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Comment: must ‘sports-led regeneration’ always lead to soaring house prices?

·1-min read
 (ES)
(ES)

Does sport-led regeneration work?

The past 20 years have provided an ample field of study for anyone attempting to answer the question, from Arsenal’s 2006 move out of Highbury to the Emirates stadium to the ongoing changes at the Olympic Park 10 years after the London games.

The people of Birmingham will certainly be hoping the answer is yes as they prepare for the Commonwealth Games starting in the city tomorrow.

The post-games regeneration is slated to include a £700 million athletes’ village to be turned into 1,400 homes, parks and a sports stadium after the event.

Brummies might hope the claim to advances in master-planning is true too if they want to avoid the monolithic tower block layout of the Olympic Park.

If we’re learning lessons from the Olympic site then working to ensure any new housing has affordability baked in would be another smart takeaway, especially given Birmingham’s growing popularity among colonising Londoners with comparatively big budgets.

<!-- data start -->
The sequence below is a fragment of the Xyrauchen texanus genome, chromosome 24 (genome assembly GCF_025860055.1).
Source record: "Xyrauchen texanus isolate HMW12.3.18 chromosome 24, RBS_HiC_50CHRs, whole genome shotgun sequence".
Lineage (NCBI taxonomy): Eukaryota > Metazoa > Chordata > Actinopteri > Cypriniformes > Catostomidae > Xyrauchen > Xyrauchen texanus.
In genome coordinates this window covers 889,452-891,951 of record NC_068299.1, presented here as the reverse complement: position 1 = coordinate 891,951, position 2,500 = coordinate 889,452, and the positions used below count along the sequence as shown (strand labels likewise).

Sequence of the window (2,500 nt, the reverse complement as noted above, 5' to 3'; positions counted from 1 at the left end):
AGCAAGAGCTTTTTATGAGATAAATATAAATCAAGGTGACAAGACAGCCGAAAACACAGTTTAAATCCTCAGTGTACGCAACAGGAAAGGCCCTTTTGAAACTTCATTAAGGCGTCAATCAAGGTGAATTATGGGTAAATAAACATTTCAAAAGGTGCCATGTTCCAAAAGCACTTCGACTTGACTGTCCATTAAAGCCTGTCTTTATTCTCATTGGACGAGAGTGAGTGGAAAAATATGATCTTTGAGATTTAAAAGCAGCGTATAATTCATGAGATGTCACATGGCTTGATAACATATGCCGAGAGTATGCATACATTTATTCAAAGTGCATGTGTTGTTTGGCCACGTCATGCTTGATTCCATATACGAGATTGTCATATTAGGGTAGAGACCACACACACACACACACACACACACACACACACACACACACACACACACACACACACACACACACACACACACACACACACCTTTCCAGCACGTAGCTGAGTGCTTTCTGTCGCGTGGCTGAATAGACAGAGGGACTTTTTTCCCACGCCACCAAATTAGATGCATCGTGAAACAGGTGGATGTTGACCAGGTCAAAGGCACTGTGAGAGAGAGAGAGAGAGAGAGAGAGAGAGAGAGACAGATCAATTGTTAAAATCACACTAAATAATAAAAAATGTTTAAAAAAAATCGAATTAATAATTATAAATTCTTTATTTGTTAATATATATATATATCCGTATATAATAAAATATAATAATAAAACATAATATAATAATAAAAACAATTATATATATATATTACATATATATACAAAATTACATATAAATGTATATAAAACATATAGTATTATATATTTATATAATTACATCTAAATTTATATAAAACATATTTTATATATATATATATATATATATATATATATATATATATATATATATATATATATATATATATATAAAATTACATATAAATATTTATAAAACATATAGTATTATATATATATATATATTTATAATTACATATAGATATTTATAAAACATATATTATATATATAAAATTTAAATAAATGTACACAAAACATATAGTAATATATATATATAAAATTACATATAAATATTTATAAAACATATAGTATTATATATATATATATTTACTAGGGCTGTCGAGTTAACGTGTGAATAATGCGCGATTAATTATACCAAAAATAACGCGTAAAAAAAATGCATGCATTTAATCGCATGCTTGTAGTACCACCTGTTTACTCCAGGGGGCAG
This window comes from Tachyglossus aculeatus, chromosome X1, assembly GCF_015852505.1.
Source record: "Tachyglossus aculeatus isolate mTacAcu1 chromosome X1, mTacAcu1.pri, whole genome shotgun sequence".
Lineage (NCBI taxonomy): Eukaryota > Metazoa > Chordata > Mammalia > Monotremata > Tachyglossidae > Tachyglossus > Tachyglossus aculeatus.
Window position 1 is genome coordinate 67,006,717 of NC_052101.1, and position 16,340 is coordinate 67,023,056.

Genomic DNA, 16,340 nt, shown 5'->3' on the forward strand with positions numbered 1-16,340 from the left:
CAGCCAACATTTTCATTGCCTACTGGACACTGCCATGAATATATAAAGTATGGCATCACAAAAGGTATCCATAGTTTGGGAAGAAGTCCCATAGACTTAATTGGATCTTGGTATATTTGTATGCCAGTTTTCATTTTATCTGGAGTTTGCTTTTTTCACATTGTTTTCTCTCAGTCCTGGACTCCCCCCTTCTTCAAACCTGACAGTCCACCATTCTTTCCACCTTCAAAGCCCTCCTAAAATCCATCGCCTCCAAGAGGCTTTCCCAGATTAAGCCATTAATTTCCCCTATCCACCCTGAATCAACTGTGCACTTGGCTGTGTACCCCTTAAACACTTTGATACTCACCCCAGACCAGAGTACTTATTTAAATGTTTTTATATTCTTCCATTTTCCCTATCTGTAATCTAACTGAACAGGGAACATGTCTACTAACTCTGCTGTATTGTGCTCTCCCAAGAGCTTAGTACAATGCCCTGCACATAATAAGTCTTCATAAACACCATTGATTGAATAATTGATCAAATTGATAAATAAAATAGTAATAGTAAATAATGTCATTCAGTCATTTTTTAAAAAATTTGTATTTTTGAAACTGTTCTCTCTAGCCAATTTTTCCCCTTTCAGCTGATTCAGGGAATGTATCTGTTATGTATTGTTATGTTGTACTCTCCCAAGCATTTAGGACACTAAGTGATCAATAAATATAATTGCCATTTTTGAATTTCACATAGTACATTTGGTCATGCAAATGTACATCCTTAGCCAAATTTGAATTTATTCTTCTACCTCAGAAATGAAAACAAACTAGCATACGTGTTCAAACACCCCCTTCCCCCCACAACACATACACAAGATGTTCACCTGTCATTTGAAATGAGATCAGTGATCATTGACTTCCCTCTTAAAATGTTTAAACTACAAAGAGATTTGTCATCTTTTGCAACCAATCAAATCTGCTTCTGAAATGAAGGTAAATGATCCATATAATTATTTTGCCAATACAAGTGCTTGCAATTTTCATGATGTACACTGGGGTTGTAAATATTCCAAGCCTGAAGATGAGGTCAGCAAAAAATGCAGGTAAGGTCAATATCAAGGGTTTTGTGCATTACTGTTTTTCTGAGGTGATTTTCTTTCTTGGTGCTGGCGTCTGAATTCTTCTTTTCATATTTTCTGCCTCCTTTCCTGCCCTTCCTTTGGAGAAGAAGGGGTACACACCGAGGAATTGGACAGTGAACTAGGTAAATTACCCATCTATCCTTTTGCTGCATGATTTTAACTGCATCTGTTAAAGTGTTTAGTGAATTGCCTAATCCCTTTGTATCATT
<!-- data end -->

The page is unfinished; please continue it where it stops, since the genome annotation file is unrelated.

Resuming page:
As Ruth Bloomfield discovers, while house prices near the Olympic Park actually rose less than those in the rest of inner London, they have still more than doubled in a decade – great news for those who bought in early, not so much for those who did not.

And, while about 40 per cent of new homes in the park are affordable, that’s a slippery term, too often pegged to market rates rather than more accurate barometers of affordability such as incomes.

Being able to exercise in a beautifully designed, Olympic-standard velodrome or swimming pool for the same price as your local leisure centre is a triumph. I’d love to see comparable initiatives in housing.

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